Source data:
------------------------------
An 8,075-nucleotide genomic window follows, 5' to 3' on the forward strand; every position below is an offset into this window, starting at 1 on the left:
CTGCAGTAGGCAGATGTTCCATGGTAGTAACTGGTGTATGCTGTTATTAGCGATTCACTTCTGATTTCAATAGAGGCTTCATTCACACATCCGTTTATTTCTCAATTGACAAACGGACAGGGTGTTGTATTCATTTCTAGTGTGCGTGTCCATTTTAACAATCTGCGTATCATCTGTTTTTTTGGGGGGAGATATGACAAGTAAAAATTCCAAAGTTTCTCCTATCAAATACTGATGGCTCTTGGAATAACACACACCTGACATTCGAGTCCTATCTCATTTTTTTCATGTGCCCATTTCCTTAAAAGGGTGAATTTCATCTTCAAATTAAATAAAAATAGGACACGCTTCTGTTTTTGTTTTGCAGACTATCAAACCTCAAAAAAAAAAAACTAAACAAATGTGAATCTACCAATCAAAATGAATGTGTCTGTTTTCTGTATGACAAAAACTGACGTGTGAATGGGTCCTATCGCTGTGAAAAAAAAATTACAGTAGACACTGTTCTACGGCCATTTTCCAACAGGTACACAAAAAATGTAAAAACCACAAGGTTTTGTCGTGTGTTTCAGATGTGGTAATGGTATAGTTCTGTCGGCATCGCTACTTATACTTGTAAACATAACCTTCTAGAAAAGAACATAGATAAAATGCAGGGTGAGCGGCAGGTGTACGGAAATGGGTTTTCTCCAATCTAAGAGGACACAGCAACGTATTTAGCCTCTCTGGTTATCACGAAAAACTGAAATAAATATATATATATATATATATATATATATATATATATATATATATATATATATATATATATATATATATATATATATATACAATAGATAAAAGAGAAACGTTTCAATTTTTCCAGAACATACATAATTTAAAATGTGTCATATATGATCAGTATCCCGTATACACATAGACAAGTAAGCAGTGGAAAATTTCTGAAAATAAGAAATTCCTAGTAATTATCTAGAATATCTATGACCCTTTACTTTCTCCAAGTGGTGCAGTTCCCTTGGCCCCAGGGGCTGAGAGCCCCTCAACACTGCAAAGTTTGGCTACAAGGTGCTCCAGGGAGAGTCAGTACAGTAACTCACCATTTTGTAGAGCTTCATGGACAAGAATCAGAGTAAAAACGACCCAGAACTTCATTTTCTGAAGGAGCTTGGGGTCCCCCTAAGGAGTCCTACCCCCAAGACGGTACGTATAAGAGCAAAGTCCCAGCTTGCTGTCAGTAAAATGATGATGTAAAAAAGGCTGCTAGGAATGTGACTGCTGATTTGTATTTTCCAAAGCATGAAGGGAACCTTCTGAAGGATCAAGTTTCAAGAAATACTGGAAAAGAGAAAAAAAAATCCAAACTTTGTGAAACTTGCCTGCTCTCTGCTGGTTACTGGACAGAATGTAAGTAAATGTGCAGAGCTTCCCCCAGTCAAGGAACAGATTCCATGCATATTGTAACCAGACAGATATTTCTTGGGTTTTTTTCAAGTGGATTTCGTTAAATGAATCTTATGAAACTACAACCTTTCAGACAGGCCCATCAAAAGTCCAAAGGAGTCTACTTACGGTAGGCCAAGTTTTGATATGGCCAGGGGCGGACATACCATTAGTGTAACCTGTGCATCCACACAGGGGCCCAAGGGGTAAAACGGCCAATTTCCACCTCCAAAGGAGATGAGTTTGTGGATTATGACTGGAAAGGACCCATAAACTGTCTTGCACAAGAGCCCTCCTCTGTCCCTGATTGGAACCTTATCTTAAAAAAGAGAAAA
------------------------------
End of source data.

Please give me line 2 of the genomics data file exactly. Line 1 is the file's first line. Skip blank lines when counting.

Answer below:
CTGCAGTAGGCAGATGTTCCATGGTAGTAACTGGTGTATGCTGTTATTAGCGATTCACTTCTGATTTCAATAGAGGCTTCATTCACACATCCGTTTATTTCTCAATTGACAAACGGACAGGGTGTTGTATTCATTTCTAGTGTGCGTGTCCATTTTAACAATCTGCGTATCATCTGTTTTTTTGGGGGGAGATATGACAAGTAAAAATTCCAAAGTTTCTCCTATCAAATACTGATGGCTCTTGGAATAACACACACCTGACATTCGAGTCCTATCTCATTTTTTTCATGTGCCCATTTCCTTAAAAGGGTGAATTTCATCTTCAAATTAAATAAAAATAGGACACGCTTCTGTTTTTGTTTTGCAGACTATCAAACCTCAAAAAAAAAAAACTAAACAAATGTGAATCTACCAATCAAAATGAATGTGTCTGTTTTCTGTATGACAAAAACTGACGTGTGAATGGGTCCTATCGCTGTGAAAAAAAAATTACAGTAGACACTGTTCTACGGCCATTTTCCAACAGGTACACAAAAAATGTAAAAACCACAAGGTTTTGTCGTGTGTTTCAGATGTGGTAATGGTATAGTTCTGTCGGCATCGCTACTTATACTTGTAAACATAACCTTCTAGAAAAGAACATAGATAAAATGCAGGGTGAGCGGCAGGTGTACGGAAATGGGTTTTCTCCAATCTAAGAGGACACAGCAACGTATTTAGCCTCTCTGGTTATCACGAAAAACTGAAATAAATATATATATATATATATATATATATATATATATATATATATATATATATATATATATATATATATATATATATATATACAATAGATAAAAGAGAAACGTTTCAATTTTTCCAGAACATACATAATTTAAAATGTGTCATATATGATCAGTATCCCGTATACACATAGACAAGTAAGCAGTGGAAAATTTCTGAAAATAAGAAATTCCTAGTAATTATCTAGAATATCTATGACCCTTTACTTTCTCCAAGTGGTGCAGTTCCCTTGGCCCCAGGGGCTGAGAGCCCCTCAACACTGCAAAGTTTGGCTACAAGGTGCTCCAGGGAGAGTCAGTACAGTAACTCACCATTTTGTAGAGCTTCATGGACAAGAATCAGAGTAAAAACGACCCAGAACTTCATTTTCTGAAGGAGCTTGGGGTCCCCCTAAGGAGTCCTACCCCCAAGACGGTACGTATAAGAGCAAAGTCCCAGCTTGCTGTCAGTAAAATGATGATGTAAAAAAGGCTGCTAGGAATGTGACTGCTGATTTGTATTTTCCAAAGCATGAAGGGAACCTTCTGAAGGATCAAGTTTCAAGAAATACTGGAAAAGAGAAAAAAAAATCCAAACTTTGTGAAACTTGCCTGCTCTCTGCTGGTTACTGGACAGAATGTAAGTAAATGTGCAGAGCTTCCCCCAGTCAAGGAACAGATTCCATGCATATTGTAACCAGACAGATATTTCTTGGGTTTTTTTCAAGTGGATTTCGTTAAATGAATCTTATGAAACTACAACCTTTCAGACAGGCCCATCAAAAGTCCAAAGGAGTCTACTTACGGTAGGCCAAGTTTTGATATGGCCAGGGGCGGACATACCATTAGTGTAACCTGTGCATCCACACAGGGGCCCAAGGGGTAAAACGGCCAATTTCCACCTCCAAAGGAGATGAGTTTGTGGATTATGACTGGAAAGGACCCATAAACTGTCTTGCACAAGAGCCCTCCTCTGTCCCTGATTGGAACCTTATCTTAAAAAAGAGAAAA